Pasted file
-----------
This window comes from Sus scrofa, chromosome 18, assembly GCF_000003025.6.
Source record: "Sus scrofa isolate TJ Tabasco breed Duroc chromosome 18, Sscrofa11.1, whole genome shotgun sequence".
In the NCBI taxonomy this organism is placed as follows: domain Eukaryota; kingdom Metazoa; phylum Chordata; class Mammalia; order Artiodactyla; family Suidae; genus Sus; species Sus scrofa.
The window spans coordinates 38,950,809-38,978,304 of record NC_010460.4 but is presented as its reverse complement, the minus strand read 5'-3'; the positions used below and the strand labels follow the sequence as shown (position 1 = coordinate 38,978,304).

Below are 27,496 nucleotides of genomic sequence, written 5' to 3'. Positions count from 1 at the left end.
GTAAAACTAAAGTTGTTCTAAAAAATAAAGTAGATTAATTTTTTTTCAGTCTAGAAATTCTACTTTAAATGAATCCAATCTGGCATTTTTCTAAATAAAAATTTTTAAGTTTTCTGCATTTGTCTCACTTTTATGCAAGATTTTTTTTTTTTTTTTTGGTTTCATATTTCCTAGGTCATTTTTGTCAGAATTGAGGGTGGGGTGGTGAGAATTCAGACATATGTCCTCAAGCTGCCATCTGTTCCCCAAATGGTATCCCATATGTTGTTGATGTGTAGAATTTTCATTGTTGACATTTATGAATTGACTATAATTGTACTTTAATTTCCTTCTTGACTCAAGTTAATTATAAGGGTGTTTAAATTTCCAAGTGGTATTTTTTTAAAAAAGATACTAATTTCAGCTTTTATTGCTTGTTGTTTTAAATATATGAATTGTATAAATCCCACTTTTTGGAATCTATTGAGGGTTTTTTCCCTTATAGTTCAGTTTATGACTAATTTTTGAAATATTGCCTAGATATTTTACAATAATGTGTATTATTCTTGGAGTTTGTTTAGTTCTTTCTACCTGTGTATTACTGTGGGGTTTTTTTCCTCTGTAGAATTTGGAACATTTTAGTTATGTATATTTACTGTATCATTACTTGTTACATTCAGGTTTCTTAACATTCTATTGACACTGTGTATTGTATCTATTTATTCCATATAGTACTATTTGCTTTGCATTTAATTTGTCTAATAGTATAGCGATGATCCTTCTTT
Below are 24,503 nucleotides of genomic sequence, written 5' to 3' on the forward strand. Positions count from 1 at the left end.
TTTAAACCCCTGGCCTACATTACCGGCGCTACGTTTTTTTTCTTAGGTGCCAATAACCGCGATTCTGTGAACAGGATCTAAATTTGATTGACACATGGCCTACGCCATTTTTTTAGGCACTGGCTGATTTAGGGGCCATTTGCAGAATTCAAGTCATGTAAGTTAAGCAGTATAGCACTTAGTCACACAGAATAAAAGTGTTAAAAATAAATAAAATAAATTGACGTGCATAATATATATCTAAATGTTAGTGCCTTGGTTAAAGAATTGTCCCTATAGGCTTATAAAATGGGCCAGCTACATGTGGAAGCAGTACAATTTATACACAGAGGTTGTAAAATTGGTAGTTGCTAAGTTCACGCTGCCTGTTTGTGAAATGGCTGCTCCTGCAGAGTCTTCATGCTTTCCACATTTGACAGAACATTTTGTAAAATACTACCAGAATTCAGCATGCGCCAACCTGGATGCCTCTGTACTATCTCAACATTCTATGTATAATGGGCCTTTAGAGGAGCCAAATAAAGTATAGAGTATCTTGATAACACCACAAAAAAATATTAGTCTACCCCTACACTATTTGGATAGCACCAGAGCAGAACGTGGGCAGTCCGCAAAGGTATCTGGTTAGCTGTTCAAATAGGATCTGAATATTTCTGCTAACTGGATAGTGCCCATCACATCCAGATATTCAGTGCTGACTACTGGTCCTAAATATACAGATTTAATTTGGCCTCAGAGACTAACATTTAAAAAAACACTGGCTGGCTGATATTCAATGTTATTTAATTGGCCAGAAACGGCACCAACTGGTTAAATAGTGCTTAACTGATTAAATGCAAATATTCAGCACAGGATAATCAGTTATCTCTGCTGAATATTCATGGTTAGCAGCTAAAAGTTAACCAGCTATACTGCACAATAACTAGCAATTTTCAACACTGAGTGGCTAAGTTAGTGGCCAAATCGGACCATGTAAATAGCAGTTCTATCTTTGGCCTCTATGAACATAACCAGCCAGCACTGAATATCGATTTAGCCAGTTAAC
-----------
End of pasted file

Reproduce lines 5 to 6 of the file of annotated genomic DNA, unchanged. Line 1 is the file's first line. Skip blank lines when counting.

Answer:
Below are 27,496 nucleotides of genomic sequence, written 5' to 3'. Positions count from 1 at the left end.
GTAAAACTAAAGTTGTTCTAAAAAATAAAGTAGATTAATTTTTTTTCAGTCTAGAAATTCTACTTTAAATGAATCCAATCTGGCATTTTTCTAAATAAAAATTTTTAAGTTTTCTGCATTTGTCTCACTTTTATGCAAGATTTTTTTTTTTTTTTTTGGTTTCATATTTCCTAGGTCATTTTTGTCAGAATTGAGGGTGGGGTGGTGAGAATTCAGACATATGTCCTCAAGCTGCCATCTGTTCCCCAAATGGTATCCCATATGTTGTTGATGTGTAGAATTTTCATTGTTGACATTTATGAATTGACTATAATTGTACTTTAATTTCCTTCTTGACTCAAGTTAATTATAAGGGTGTTTAAATTTCCAAGTGGTATTTTTTTAAAAAAGATACTAATTTCAGCTTTTATTGCTTGTTGTTTTAAATATATGAATTGTATAAATCCCACTTTTTGGAATCTATTGAGGGTTTTTTCCCTTATAGTTCAGTTTATGACTAATTTTTGAAATATTGCCTAGATATTTTACAATAATGTGTATTATTCTTGGAGTTTGTTTAGTTCTTTCTACCTGTGTATTACTGTGGGGTTTTTTTCCTCTGTAGAATTTGGAACATTTTAGTTATGTATATTTACTGTATCATTACTTGTTACATTCAGGTTTCTTAACATTCTATTGACACTGTGTATTGTATCTATTTATTCCATATAGTACTATTTGCTTTGCATTTAATTTGTCTAATAGTATAGCGATGATCCTTCTTT